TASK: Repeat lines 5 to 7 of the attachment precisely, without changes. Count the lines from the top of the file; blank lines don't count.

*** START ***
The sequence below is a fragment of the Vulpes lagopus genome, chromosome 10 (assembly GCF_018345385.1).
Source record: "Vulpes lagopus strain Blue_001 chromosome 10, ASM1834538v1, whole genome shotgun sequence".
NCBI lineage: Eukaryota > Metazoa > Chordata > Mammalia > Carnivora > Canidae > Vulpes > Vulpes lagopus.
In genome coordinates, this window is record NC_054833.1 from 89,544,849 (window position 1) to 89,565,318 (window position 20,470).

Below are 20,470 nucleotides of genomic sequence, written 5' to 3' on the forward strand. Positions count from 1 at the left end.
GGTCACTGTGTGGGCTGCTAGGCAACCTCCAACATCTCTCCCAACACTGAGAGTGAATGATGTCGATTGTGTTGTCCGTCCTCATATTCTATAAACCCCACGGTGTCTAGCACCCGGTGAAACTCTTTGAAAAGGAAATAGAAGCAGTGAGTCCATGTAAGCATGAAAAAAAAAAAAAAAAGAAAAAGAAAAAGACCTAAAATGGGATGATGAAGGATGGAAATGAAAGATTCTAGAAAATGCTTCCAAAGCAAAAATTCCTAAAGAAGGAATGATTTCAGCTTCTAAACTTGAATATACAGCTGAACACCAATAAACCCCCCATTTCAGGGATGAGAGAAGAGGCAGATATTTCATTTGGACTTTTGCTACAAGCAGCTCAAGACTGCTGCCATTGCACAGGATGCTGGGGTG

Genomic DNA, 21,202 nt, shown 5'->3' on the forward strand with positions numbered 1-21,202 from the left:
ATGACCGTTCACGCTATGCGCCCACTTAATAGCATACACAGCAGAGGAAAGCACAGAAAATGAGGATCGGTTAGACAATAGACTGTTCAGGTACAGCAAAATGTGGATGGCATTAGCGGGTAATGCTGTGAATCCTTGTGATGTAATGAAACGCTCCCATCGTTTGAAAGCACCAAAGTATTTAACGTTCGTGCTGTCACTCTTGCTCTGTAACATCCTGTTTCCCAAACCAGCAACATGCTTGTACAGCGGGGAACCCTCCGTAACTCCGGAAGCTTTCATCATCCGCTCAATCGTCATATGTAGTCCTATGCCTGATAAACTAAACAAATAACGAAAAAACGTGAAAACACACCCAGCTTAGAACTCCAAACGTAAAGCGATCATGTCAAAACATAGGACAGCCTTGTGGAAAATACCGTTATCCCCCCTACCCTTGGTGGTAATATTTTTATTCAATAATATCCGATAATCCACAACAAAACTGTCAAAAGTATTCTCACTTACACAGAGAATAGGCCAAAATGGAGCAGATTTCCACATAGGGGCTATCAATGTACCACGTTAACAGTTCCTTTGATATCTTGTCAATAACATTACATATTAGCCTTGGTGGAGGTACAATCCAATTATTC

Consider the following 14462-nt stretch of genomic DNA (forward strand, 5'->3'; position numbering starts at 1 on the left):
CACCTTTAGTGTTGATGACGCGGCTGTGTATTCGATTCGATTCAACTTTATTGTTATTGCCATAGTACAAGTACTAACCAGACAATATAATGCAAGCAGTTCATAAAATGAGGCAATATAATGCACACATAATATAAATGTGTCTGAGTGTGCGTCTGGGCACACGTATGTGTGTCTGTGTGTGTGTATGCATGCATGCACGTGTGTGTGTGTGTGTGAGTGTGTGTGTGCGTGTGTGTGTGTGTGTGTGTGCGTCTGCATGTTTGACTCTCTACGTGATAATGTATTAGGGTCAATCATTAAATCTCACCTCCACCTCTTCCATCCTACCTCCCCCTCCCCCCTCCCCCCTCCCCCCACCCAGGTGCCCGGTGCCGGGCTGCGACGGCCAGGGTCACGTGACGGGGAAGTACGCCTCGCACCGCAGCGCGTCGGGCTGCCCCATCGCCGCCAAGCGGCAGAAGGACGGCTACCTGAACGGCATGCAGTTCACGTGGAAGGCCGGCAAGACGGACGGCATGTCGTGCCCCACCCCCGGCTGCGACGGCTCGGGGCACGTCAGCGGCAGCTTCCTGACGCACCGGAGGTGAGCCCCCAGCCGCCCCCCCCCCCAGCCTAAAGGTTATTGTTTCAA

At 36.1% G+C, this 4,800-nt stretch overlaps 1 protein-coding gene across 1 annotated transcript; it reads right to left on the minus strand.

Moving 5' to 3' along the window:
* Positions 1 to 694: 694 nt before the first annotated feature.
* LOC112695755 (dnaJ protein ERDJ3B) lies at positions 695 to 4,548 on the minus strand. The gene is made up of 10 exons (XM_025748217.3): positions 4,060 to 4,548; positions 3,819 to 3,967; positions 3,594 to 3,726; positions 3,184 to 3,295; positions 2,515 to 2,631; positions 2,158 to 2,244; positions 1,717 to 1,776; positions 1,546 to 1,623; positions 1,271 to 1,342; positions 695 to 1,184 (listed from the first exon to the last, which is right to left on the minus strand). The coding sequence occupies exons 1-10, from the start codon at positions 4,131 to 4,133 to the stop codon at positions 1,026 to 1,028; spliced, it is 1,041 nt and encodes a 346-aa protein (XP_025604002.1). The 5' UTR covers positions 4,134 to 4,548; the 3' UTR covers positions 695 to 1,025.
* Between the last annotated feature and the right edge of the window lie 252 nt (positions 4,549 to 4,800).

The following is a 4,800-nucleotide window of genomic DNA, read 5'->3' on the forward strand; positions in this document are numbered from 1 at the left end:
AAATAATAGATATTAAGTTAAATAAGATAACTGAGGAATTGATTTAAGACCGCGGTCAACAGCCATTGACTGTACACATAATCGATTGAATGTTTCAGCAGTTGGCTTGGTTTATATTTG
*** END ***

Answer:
Below are 20,470 nucleotides of genomic sequence, written 5' to 3' on the forward strand. Positions count from 1 at the left end.
GGTCACTGTGTGGGCTGCTAGGCAACCTCCAACATCTCTCCCAACACTGAGAGTGAATGATGTCGATTGTGTTGTCCGTCCTCATATTCTATAAACCCCACGGTGTCTAGCACCCGGTGAAACTCTTTGAAAAGGAAATAGAAGCAGTGAGTCCATGTAAGCATGAAAAAAAAAAAAAAAAGAAAAAGAAAAAGACCTAAAATGGGATGATGAAGGATGGAAATGAAAGATTCTAGAAAATGCTTCCAAAGCAAAAATTCCTAAAGAAGGAATGATTTCAGCTTCTAAACTTGAATATACAGCTGAACACCAATAAACCCCCCATTTCAGGGATGAGAGAAGAGGCAGATATTTCATTTGGACTTTTGCTACAAGCAGCTCAAGACTGCTGCCATTGCACAGGATGCTGGGGTG

Genomic DNA, 21,202 nt, shown 5'->3' on the forward strand with positions numbered 1-21,202 from the left: